The new thick paint tool allows users to pile paint onto the digital canvas much like painting with thicker physical materials — Corel says users can pile up, push around, carve into, scrape and blend their digital paint. Using bristle brushes and palette knives on a touch-enabled device allows users to apply pressure, tilt, and rotation while using the tool.
Texture gets a brush of its own with 2.5D texture brushes inside Painter 2018. The tool allows users to import a 2D rendering of a 3D model and use that as a reference source to paint texture onto an image like scales or pores, Corel suggests. The tool also allows users to adjust how the light appears to hit the textured surface.
Images that already have a bit of texture are now easier to expand — texture synthesis is a new tool that allows users to recreate texture by sampling a small area of the image. Corel says that unlike just cloning the sample, the texture’s properties are randomized, creating a more seamless, natural look.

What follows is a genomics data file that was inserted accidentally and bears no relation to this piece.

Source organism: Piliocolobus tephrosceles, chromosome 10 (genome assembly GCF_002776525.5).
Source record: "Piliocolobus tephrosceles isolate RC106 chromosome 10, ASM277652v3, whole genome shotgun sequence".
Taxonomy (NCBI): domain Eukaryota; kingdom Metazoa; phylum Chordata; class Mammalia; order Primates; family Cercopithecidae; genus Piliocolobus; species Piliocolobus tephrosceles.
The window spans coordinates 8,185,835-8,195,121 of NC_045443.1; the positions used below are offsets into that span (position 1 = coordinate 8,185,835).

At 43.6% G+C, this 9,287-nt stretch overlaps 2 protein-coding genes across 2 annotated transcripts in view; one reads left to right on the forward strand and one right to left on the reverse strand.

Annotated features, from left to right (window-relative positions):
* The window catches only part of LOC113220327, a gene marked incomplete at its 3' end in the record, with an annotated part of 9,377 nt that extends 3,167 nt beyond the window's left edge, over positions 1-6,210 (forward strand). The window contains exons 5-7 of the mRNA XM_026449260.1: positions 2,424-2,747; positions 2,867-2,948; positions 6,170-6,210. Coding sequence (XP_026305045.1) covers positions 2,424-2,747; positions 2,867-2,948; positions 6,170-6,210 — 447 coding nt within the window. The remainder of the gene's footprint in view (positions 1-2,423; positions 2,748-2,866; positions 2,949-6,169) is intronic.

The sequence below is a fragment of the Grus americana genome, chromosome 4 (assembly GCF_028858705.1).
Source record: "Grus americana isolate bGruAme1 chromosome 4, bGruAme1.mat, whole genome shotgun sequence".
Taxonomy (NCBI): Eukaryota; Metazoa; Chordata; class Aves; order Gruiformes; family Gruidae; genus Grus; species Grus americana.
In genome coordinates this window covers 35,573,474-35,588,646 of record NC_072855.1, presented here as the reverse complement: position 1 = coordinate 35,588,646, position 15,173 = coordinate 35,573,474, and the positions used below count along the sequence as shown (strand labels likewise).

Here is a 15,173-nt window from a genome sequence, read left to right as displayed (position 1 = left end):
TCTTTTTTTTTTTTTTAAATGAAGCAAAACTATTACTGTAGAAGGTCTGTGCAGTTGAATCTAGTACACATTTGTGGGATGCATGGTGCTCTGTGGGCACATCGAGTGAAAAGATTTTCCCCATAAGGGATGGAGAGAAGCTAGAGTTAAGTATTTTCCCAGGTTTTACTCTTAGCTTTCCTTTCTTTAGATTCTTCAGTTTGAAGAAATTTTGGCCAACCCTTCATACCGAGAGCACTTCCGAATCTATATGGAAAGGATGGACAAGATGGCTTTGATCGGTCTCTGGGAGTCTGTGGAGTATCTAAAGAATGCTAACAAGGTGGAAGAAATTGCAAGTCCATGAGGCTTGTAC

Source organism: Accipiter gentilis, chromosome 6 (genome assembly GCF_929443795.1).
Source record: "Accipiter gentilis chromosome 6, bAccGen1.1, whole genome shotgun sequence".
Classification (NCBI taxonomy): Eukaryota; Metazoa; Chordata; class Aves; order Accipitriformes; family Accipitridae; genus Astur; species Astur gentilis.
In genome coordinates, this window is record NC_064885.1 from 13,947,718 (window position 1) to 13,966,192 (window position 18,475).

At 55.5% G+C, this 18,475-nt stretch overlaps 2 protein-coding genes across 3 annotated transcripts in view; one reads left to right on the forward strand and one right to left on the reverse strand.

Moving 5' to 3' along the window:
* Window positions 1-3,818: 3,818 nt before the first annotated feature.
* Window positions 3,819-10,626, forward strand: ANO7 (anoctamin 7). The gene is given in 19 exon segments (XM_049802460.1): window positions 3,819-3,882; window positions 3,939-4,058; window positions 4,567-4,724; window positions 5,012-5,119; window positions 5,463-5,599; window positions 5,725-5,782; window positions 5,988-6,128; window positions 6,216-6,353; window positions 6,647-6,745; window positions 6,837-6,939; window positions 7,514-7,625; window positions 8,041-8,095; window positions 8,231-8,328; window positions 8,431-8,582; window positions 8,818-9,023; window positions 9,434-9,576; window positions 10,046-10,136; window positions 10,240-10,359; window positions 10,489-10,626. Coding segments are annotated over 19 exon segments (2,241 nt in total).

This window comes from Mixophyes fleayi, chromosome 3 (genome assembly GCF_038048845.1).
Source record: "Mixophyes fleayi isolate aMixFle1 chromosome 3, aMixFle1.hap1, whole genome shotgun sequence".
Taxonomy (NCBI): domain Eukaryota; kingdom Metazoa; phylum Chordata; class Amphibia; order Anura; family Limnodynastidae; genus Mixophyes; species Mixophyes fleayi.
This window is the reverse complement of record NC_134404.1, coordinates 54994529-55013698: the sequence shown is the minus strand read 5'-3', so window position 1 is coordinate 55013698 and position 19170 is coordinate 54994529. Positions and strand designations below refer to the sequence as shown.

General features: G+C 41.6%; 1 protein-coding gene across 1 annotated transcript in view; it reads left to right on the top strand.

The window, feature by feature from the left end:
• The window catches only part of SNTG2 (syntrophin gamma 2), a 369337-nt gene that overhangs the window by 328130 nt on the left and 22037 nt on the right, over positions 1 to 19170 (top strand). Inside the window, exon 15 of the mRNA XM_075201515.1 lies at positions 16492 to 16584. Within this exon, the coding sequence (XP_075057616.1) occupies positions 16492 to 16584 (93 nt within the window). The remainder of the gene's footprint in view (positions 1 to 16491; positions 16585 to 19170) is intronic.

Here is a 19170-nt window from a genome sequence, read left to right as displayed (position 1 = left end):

For adding texture without an existing source, Corel is also adding a brush library full of tools inspired by physical art tools. The new tools mimic traditional media while adding texture to digital art. That randomization was also added to the grain brushes, while more texture is also accessible in a new texture fill option.
Real brushes, however, drip — and Corel is factoring that in, too. New drip and liquid features allow users to blend brushes more naturally, including creating a digital watercolor piece.
The tools designed to mimic traditional methods are also joined by new selection brushes, which gives users more control over the selection with add and subtract options, and new cloning tools.
The update appears to continue Corel’s mix of traditional art and the latest digital tech. The company launched LiveSketch inside CorelDraw Graphics Suite 2017 while adding depth-aware effects to the PaintShop Pro X9 photo editor in 2016.
Painter 2018 retails for $429, with upgrades available for owners of previous versions for $229.
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